There is no shortage of discussion about the demands placed on teachers to assess their pupils, and the extent to which current assessment approaches shape teaching practices. Summative assessment - the typical "end of stage"-type - has long been a staple of education practice.
However, there is growing interest in formative assessment, or assessment for learning (AFL), as a means for teachers to monitor and act on progress.
The key challenge in AFL is not necessarily using new assessment approaches, but in using the outcome of the assessment to shape teaching practice. There are a variety of web tools to support and speed up this process, offering opportunities to incorporate alternative ways to capture and assess pupils' work.
One area in which these tools can be useful is in allowing pupils to document their work online. This can provide a way for them to reflect on their development over time, and to engage them in the process by creating e-portfolios.
Tools such as Scrapblog or Glogster are free to use, creating online scrapbooks or interactive posters that capture pupils' thoughts and experiences through digital images, video, audio and text, providing a visual record of development.
Collaboration is an important skill for children to develop, but it can be difficult to assess. Looking to the web, collaborative writing tools can help teachers to understand the process that has occurred and note who has contributed. Wallwisher offers a wall that can be filled with virtual Post-it notes, each limited to 160 characters, but including videos or photo images.
Other collaborative tools, such as Google Wave, incorporate multimedia contributions, but also offer a way for pupils to document their developing thoughts in a chat-style conversation. While both of these can support significant amounts of text online, mind-mapping tools such as bubbl.us offer more visual ways to engage. VoiceThread centres on pupil response to a particular stimulus, such as an image or video.
Web tools do not only offer opportunities inside the classroom. Pupils can use web 2.0 tools to connect with the wider world. This could mean engaging with parents, subject experts, or professionals in the field. For an increasing number of courses, engagement with real-world professionals is part of the curriculum. Blogging, using tools such as Posterous, can create an easily accessible and permanent way to demonstrate the development of an idea or project, or to showcase a final product to a global audience.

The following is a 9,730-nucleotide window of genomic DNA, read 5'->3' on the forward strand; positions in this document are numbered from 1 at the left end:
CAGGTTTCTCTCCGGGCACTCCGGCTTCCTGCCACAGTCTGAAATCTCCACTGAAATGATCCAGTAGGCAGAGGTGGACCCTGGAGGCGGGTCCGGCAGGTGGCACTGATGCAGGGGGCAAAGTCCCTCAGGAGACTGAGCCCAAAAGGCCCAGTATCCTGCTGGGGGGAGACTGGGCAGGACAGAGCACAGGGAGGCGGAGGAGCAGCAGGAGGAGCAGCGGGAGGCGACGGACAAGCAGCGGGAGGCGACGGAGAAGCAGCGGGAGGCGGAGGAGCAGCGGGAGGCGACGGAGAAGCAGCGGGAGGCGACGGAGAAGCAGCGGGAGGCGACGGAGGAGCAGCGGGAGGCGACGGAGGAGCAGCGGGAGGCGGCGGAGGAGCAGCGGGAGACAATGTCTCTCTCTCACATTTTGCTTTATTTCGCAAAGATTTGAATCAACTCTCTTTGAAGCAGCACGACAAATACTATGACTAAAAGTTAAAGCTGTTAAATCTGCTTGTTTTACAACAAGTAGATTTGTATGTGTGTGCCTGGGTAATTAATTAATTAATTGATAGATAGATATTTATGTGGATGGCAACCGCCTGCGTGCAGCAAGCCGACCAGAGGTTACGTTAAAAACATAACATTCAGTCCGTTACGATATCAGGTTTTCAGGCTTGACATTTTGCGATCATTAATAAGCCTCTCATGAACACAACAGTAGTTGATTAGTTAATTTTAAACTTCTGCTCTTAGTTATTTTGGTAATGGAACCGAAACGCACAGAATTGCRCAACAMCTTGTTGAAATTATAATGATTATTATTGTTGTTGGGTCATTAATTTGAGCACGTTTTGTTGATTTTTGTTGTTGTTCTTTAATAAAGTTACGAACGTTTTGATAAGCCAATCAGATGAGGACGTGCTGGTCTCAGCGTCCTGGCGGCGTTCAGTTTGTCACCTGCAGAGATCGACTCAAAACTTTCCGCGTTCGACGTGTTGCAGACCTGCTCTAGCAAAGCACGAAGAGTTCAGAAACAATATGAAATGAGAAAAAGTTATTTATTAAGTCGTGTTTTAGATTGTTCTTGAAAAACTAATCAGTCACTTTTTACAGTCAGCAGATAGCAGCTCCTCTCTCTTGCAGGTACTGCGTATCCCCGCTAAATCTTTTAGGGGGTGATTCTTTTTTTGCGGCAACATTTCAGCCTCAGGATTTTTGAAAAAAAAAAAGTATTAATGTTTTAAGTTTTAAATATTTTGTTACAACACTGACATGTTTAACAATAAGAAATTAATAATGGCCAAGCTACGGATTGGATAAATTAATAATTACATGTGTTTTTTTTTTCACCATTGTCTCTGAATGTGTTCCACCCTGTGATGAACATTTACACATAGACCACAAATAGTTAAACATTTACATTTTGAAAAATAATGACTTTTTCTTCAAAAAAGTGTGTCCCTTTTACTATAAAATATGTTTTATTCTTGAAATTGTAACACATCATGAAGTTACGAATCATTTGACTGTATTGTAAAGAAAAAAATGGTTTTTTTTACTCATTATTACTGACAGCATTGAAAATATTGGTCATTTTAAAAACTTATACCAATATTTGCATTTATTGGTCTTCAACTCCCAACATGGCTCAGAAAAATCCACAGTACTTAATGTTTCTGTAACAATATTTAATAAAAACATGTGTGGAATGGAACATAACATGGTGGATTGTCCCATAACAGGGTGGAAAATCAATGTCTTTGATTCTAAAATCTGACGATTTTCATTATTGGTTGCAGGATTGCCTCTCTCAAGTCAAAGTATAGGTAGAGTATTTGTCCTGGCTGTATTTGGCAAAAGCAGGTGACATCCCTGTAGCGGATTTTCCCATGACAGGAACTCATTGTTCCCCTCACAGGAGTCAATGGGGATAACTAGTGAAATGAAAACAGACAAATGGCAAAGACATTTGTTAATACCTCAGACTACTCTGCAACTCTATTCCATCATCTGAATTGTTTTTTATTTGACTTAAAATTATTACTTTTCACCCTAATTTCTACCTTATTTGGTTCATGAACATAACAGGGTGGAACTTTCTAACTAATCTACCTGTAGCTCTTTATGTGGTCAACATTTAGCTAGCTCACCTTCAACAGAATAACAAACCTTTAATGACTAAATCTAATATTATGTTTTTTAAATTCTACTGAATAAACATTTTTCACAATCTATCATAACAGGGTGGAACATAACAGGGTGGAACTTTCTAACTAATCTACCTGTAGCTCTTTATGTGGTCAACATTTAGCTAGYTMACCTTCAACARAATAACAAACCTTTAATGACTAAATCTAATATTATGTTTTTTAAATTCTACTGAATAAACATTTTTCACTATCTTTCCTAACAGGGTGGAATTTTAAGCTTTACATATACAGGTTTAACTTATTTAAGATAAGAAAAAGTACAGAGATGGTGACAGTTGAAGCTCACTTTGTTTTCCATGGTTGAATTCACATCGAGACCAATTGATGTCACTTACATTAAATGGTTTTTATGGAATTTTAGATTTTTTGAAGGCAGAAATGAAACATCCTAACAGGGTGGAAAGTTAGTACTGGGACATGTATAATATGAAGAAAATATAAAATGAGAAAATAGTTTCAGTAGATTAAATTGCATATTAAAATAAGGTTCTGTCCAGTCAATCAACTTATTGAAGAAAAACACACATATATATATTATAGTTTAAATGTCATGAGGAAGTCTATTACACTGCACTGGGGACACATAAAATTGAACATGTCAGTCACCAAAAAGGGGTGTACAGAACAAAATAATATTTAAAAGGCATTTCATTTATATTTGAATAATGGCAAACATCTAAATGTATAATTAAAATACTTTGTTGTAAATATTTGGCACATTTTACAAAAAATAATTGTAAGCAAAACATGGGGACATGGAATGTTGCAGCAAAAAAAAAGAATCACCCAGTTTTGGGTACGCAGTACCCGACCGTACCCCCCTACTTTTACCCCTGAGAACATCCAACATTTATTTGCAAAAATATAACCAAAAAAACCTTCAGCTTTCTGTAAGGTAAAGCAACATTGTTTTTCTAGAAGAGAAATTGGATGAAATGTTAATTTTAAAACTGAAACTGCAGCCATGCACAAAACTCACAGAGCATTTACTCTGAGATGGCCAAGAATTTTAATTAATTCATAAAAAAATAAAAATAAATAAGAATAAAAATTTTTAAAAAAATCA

Most of these tools now have privacy settings, meaning that only selected users can view updates or posts, so teachers can use these products while being mindful of safeguarding.
Linking these free web tools with mobile phones or audio and video recorders can bring children's experiences into class and offer the chance to document and assess their work. Foreign language pupils, for example, have recorded a tour of their house in their chosen language, using audio recorders on their mobile phones. Most mobiles have video cameras allowing pupils to create short films illustrating their abilities and competencies outside of class.
Using assessment formatively for ongoing development frequently requires pupils and teachers to engage in peer - or self - assessment. While digital video can be a useful way to capture these moments, actually providing documented feedback on film can be difficult. A free tool such as BubblePLY offers the option to annotate videos.
There are many opportunities for teachers and pupils to use web 2.0 tools to support assessment. As free resources they can support teachers and pupils in documenting and communicating their work, and open possibilities to value pupils' contributions.
Kieron Kirkland is a learning researcher and Dan Sutch is a senior researcher at education RD charity Futurelab - www.futurelab.org.uk.